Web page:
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How are fungi different from plants?
Fungi are a group of living organisms which are classified in their own kingdom. This means they are not animals, plants, or bacteria. Unlike bacteria, which have simple prokaryotic cells, fungi have complex eukaryotic cells like animals and plants.
Fungi are found throughout the Earth including on land, in the water, in the air, and even in plants and animals. They vary widely in size from microscopically small to the largest organisms on Earth at several square miles large. There are more than 100,000 different identified species of fungi.
Fungi were once classified as plants. However, they are different from plants in two important ways: 1) fungi cell walls are composed of chitin rather than cellulose (plants) and 2) fungi do not make their own food like plants do through photosynthesis.
Characteristics of Fungi
Roles of Fungi
- They are eukaryotic.
- They get their food by decomposing matter or eating off their hosts as parasites.
- They do not possess chlorophyll like plants.
- They reproduce through numerous spores rather than pollen, fruit, or seeds.
- They are usually not motile, meaning they cannot actively move around.
Types of Fungi
- Food - Many fungi are used as food such as mushrooms and truffles. Yeast, a type of fungi, is used when baking bread to help it rise and to ferment beverages.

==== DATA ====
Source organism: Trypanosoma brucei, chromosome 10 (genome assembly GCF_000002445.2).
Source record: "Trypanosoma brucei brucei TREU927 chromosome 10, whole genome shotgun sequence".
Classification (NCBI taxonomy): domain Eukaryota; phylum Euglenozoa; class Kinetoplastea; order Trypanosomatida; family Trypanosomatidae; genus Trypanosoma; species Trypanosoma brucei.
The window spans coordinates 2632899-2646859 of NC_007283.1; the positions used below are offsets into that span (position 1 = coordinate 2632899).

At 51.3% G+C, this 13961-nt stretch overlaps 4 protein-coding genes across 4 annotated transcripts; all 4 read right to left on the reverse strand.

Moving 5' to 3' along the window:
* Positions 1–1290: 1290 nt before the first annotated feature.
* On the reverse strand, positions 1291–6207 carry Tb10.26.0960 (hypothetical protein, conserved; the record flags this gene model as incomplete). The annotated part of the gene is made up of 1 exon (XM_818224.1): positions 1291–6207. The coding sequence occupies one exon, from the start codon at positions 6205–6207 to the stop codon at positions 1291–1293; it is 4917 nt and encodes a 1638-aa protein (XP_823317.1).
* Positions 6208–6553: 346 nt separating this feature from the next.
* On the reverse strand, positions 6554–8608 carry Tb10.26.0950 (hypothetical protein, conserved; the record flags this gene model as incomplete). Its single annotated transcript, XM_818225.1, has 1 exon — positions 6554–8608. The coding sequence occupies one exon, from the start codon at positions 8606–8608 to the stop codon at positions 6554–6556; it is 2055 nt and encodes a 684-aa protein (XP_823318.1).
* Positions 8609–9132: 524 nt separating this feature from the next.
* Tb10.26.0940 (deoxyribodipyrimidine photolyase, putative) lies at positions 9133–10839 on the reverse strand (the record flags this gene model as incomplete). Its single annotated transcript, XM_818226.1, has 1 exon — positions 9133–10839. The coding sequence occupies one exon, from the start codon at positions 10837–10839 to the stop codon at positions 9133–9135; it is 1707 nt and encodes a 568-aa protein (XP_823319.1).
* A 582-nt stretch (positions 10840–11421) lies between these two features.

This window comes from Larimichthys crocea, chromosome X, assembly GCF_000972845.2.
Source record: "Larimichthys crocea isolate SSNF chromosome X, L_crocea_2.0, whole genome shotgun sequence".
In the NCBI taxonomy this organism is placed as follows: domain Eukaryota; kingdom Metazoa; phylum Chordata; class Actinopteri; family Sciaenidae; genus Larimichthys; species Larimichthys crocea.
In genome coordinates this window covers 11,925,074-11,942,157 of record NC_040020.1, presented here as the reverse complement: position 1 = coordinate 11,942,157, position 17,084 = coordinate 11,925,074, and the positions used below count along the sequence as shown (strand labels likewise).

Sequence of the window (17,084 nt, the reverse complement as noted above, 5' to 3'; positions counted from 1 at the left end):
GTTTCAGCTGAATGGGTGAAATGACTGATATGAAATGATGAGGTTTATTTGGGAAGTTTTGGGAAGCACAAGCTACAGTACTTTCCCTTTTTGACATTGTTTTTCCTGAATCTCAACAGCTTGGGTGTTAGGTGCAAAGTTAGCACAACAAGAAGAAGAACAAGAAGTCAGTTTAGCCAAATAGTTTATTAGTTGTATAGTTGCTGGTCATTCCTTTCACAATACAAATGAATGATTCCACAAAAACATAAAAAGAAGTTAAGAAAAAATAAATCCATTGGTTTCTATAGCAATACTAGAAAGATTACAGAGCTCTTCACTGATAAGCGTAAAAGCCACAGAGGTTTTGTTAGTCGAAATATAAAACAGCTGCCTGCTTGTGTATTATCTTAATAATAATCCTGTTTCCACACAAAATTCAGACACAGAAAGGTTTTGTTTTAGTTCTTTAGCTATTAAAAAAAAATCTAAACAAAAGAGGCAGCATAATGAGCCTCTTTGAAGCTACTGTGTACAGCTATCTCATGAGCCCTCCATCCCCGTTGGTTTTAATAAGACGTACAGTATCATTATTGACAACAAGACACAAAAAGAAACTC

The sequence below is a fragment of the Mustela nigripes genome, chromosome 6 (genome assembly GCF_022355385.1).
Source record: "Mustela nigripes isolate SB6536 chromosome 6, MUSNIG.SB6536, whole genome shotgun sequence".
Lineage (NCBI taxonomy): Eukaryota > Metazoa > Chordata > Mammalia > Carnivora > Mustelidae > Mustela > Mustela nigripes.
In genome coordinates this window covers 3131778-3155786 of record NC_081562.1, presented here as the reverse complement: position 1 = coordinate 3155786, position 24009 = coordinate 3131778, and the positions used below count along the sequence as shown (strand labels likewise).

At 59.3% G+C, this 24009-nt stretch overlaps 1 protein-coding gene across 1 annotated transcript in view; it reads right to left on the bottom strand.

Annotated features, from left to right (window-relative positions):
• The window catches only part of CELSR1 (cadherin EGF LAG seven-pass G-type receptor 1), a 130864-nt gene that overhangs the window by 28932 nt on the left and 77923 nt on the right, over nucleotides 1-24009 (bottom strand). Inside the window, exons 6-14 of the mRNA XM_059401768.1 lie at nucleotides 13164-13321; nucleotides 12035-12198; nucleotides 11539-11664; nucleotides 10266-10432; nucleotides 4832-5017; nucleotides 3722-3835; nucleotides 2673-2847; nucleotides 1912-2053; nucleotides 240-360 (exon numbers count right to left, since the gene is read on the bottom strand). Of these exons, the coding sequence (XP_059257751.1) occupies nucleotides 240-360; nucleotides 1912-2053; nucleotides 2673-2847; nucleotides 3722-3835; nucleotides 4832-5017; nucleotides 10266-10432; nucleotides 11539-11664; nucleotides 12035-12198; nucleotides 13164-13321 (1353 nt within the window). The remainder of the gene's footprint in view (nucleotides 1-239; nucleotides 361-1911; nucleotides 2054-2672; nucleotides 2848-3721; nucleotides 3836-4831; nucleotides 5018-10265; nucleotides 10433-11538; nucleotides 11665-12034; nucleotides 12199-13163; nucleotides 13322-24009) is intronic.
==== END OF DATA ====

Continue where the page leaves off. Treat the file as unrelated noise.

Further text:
- Decomposition - Fungi play an important role in the decomposition of organic matter. This decomposition is necessary for many of the cycles of life such as the carbon, nitrogen, and oxygen cycles. By breaking down organic matter, fungi release carbon, nitrogen, and oxygen into the soil and the atmosphere.
- Medicine - Some fungi are used to killed bacteria that can cause infections and disease in humans. They make antibiotics like penicillin and cephalosporin.
Scientists often divide fungi into four groups: club fungi, molds, sac fungi, and imperfect fungi. Some of the more common fungi that you are likely to see or use everyday are described below.
Interesting Facts about Fungi
- Mushrooms - Mushrooms are part of the club fungi group. Mushrooms are the fruiting body of a fungus. Some mushrooms are good to eat and are used as food, while others are very poisonous. Never eat a mushroom you find in the woods!
- Mold - Molds are formed by filaments called hyphae. Molds tend to form on old fruit, bread, and cheese. They sometimes look furry as the hyphae grow upward and release more mold spores from their tips.
- Yeast - Yeasts are small round single-celled organisms. Yeasts are important in making bread rise.
- Scientists who specialize in the study of fungi are called mycologists.
- The fungi kingdom is more similar to the animal kingdom than the plant kingdom.
- The word "fungus" is a Latin word meaning "mushroom".
- It is estimated that there are at least 1.5 million different species of fungi.
- The top of a mushroom is called the cap. The small plates under the cap are called gills.
- The fungus Trichoderma is sometimes used in the process when making stone-washed jeans.
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